In 2000 Southern California became home. Drawn to Orange County during a construction boom, America’s final frontier had become active again. Unlike the traditional westward migration patterns of the past, my journey was from West to West. Western Canada had endured similar development patterns to California—gold rush migrations and natural resource exploitation, all giving rise… Read more »
In 2000 Southern California became home. Drawn to Orange County during a construction boom, America’s final frontier had become active again. Unlike the traditional westward migration patterns of the past, my journey was from West to West. Western Canada had endured similar development patterns to California—gold rush migrations and natural resource exploitation, all giving rise to new settlements and eventually urban centers.
Initial impressions of LA and Southern California are common amongst most visitors. Distances are vast, the pace of life hectic, and automobile rules the day. Arriving with a mindset ingrained in academic theories about landscape, it was hard not to observe Southern California as a commodity. A physical place gradually being eaten up by the processes of land development. The natural beauty of the California coastline that allures visitors and new residents, was also the fuel for the development industry that employs engineers, architects, and landscape architects.
An initial introduction to large-scale development “California Style” was Talega, located three miles inland from the coastline of San Clemente. More than 3,500 acres of existing hillside set to become home to over 9,000 future residents in just over 10 years. This was difficult to comprehend. It became apparent that this form of development, at a grand scale, was part of a process that had taken place in Orange County long before I had arrived. Predecessors to this development model included Laguna Niguel, completed in 1989 (9,600 acres); Coto de Caza, completed in 2003 (5,120 acres); Ladera Ranch, completed in 2006 (4,000 acres); and the ongoing developments along the Newport Coastline totaling over 4,500 acres. Therein exists the paradox between love of nature, and the need for development to ensure economic sustenance. Eventually I concluded that the landscape architect’s role is best served as a steward of the natural environment, with the crucial responsibility of keeping the development process responsible and well-balanced.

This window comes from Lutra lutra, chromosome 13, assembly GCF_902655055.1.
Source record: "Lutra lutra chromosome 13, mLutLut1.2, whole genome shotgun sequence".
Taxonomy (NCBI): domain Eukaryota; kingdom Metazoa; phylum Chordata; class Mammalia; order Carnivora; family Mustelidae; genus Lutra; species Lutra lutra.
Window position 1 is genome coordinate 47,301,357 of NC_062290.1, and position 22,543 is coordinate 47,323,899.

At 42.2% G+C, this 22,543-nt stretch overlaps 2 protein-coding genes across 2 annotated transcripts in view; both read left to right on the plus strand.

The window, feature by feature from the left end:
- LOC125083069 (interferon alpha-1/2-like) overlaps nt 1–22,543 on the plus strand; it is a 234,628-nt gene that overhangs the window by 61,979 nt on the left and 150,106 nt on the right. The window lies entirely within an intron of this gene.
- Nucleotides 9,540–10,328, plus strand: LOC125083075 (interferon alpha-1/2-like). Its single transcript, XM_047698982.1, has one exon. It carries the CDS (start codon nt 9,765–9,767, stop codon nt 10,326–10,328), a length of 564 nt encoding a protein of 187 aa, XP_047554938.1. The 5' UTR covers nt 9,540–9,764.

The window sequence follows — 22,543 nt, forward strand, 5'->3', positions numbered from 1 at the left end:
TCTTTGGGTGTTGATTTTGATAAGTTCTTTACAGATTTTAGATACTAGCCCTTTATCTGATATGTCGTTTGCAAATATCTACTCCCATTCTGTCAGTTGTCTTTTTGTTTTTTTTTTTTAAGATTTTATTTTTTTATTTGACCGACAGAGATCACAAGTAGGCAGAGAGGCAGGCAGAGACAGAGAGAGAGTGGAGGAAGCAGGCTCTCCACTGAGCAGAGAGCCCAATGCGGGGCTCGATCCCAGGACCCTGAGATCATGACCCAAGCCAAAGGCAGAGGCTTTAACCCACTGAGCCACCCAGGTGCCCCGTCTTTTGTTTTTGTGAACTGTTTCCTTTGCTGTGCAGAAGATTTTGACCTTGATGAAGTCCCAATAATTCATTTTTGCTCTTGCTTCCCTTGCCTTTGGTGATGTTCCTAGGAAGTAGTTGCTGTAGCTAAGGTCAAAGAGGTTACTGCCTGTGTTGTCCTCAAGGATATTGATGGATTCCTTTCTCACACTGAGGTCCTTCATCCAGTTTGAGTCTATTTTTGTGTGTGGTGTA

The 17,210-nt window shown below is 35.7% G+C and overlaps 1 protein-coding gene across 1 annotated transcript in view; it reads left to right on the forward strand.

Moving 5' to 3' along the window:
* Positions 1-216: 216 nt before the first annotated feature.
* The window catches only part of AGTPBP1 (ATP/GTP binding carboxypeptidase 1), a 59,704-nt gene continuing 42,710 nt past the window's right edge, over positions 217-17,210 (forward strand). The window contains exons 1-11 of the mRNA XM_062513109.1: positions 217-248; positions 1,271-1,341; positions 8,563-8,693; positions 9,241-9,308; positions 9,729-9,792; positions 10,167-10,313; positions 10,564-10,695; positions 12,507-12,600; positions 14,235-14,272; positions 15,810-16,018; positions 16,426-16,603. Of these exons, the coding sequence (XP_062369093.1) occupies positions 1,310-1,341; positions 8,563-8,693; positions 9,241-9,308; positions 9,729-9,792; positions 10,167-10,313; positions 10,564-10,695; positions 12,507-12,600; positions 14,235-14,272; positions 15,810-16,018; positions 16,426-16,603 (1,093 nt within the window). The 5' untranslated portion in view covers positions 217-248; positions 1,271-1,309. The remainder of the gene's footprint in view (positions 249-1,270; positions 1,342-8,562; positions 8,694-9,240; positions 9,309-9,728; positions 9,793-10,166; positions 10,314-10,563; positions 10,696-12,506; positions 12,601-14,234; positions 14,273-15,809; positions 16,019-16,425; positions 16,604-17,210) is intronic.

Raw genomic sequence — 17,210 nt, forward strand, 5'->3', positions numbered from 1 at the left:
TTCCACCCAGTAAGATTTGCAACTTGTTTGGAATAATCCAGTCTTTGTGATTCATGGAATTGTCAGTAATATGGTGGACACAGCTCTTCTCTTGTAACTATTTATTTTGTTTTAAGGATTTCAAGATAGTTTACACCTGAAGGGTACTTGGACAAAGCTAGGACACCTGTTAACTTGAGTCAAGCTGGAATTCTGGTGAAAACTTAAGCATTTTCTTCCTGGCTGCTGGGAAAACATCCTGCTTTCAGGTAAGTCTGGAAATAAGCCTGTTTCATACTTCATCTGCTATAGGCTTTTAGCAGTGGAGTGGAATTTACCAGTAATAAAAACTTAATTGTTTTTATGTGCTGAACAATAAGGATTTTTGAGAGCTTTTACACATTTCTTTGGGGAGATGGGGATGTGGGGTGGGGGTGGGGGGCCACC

This leads to the final dilemma: When will all the land run out? At what point will the remaining developable land be gone? Los Angeles and Orange County have a finite limit to which they can expand. Mountains to the east, the Pacific Ocean at our doorstep, and a 125,000-acre Marine base to the south. Perhaps the heyday of large-scale conventional tract development is in its twilight phase and out of this will evolve new ways of expanding living opportunities for future residents of California. Constructing upward will be the only way to go as we grow within our geographical constraints. The classic California bungalow as we know it, with front and back yard, will eventually make way for a sea of multi-family dwellings and high-rise urban infill.
The West was once viewed as a vast, boundless space to be inhabited, and it is now, in some regard, disappearing. To see how development patterns have altered the landscape of Southern California, see https://www.disappearingwest.org/map/ .
In 1885, Horace Greeley, founder and editor of The New-York Tribune said “Go West, young man, and grow up with the country.” Perhaps it is now time to re-coin the phrase: “Go Up, California,” and follow the examples of the World.
Curtis Neukomm is a field specialist in the Laguna Beach studio.